Interview with Debut Author Shellie Arnold

Edie here. Today I’m excited to introduce you to a new writer on the publishing scene. Her book is a wonderful read and her personal story is an encouragement to us all!

Shellie Arnold is a
wife of 29+ years and a home school mother of 3. She believes every marriage
can flourish if both parties listen to God, and Living Happily Even After is
just one obedient-to-God choice away. Shellie’s blog and other resources can be
found at
where she shares what she’s learned the hard way about building a godly

What sparked the story for this novel? Three things: First, I’ve wanted to help marriages
since I was in the second or third grade and knew my parents’ marriage would
end. Second, I’ve found myself in both Laurie and Pierce’s shoes. Third, after
God healed my brain (which you’ll see below) He gave me images in my head of
several scenes from the novel. I couldn’t not
write it.
Share a bit of your journey to publication. Was it
short or long?
My journey to
publication has been very long. I attended my first writers conference in
January, 1994, and dabbled at writing for many years. I worked toward writing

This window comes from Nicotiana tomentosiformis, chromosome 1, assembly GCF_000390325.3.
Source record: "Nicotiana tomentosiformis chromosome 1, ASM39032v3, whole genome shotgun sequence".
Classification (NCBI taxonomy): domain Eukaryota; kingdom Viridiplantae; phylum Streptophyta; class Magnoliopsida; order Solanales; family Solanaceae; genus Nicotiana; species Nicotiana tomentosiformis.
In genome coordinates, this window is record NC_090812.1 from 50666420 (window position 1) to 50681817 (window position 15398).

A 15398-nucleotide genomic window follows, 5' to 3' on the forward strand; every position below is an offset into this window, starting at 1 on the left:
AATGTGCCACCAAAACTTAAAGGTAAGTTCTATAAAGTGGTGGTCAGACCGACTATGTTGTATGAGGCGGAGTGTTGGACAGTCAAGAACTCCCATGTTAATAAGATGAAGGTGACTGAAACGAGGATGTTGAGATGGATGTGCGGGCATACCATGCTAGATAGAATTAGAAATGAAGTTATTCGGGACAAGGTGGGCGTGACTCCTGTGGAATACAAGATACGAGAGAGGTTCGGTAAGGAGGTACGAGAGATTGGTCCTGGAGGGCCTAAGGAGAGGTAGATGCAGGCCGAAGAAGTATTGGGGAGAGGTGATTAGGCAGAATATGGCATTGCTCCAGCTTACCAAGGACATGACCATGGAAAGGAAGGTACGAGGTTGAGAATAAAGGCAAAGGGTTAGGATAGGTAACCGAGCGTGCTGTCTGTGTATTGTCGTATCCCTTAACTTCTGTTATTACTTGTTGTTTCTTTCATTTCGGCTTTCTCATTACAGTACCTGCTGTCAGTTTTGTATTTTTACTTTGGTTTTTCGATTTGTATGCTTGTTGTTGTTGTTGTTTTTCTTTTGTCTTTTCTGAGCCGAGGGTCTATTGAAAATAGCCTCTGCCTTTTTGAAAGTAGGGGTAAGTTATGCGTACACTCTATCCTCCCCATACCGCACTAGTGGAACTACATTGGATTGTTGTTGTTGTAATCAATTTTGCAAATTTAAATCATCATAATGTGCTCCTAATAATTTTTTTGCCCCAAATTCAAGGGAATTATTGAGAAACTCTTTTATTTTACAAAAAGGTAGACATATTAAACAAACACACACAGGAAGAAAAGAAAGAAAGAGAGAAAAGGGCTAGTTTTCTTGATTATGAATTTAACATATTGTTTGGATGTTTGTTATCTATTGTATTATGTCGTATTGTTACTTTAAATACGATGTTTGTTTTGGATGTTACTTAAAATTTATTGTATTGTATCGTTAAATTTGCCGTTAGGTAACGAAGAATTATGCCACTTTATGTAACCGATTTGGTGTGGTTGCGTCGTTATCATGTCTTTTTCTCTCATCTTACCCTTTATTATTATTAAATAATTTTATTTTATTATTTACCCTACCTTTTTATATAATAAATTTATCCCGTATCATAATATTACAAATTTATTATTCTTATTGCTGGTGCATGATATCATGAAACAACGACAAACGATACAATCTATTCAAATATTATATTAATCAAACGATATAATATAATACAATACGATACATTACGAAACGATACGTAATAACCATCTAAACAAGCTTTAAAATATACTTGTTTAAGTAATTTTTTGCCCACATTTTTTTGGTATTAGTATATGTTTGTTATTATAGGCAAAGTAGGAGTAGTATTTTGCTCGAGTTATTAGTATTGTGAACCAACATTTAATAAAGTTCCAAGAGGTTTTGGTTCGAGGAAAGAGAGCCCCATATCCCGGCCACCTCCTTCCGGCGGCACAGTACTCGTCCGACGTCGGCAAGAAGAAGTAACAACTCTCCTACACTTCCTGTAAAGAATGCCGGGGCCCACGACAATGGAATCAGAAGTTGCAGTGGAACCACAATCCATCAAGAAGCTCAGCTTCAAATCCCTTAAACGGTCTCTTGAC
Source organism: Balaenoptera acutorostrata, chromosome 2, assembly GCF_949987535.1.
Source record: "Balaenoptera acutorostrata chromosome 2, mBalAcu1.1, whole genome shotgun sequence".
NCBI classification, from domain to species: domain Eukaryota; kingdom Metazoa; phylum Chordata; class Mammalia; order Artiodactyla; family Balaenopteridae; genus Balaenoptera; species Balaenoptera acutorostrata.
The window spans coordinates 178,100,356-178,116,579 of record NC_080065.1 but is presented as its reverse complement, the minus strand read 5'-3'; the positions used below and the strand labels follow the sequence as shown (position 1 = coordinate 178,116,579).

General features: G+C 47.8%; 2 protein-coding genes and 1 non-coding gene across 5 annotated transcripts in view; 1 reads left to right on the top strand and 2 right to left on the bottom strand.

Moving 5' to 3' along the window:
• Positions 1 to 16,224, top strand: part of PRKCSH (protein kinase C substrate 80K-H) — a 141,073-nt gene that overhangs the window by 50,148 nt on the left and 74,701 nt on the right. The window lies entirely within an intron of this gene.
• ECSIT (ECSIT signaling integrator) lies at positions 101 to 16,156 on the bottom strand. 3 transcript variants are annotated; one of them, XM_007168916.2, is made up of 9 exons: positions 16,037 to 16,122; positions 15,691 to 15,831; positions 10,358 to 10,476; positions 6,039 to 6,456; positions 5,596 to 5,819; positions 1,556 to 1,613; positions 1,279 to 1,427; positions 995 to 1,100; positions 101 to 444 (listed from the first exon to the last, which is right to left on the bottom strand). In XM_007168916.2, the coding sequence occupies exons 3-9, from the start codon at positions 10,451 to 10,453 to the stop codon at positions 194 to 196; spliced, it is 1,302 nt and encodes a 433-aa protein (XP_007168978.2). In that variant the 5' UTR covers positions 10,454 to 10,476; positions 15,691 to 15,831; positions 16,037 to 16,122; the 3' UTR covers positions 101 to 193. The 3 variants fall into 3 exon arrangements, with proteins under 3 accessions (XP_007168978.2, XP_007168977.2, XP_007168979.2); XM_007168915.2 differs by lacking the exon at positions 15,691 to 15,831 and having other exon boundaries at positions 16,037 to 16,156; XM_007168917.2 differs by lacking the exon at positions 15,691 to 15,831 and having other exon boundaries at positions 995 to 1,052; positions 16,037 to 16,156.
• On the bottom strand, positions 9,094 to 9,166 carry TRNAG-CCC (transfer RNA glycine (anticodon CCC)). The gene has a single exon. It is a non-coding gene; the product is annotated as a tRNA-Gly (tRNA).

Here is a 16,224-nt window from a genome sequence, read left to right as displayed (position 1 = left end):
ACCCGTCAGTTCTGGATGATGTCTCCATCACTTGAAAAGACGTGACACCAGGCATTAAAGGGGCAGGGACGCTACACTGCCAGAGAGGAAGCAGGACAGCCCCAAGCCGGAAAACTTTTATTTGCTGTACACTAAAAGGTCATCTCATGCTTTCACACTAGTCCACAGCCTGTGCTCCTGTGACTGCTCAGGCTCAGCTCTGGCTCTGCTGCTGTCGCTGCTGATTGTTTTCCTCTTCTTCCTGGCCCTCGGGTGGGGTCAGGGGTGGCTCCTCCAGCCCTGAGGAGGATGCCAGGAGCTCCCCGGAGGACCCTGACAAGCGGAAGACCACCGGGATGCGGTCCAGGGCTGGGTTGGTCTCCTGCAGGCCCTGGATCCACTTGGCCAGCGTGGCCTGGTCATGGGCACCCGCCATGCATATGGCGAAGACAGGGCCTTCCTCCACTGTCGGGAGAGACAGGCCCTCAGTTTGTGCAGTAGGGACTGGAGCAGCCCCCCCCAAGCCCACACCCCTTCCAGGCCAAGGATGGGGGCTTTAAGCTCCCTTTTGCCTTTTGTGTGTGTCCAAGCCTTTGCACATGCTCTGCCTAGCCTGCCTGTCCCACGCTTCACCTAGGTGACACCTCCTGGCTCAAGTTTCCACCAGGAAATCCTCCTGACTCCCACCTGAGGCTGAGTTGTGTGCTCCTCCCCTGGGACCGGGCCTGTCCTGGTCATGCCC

non-fiction until 2002 when I became ill. On May 18, 2005, God healed my brain
and turned my head to fiction. I said, “That’s not what we were doing.” God’s
response was, “That’s what we’re doing now.” So, I started learning about
fiction in 2006/2007 as a total newbie after being out of the industry for
several years.
What would you do if you didn’t write? Ha! Refurbish houses. It’s a dream of mine. I love
power tools (I have my own table saw, grinder, and sander), love heavy work,
love getting dirty and turning something ugly into something beautiful. I want
to refurbish homes and rent them out to families in need.
What makes you struggle as an author? How do you handle it? On the outside: time. My time
is packed and stretched beyond its limits. I have several projects going at
once—both fiction and non-fiction. On the inside: time. I fight feeling pulled
in too many directions. I’m an introvert, so I recharge only with uninterrupted
solitude—which I never get, because I’ve home schooled for over 20 years. How
do I handle those? I am constantly fussing at—ahem, make that having
discussions with God about my priorities, time management, and how to stay on
track with what He wants me to do in a given moment. I don’t trust my judgment
on priorities, especially during times of high stress (which is most of the
Where do you write: In a cave, a coffeehouse, or a
cozy nook?
I write wherever I can. I
have a corner in our front porch I’ve turned into a “pretend office,” sometimes
I go to the library, or I often work in my truck if I’m running errands and
waiting on a child. Parking lots are great places to get work done. I do a lot
of writing in my truck.
(Do you have a photo of your
writing space we could share with our readers? If so, can you send it to me in
a jpeg file?)
Do you prefer the creating or editing aspect of
writing? Why?
That’s a hard
question! Creating has its own joys and anguish—the creating, yes, getting on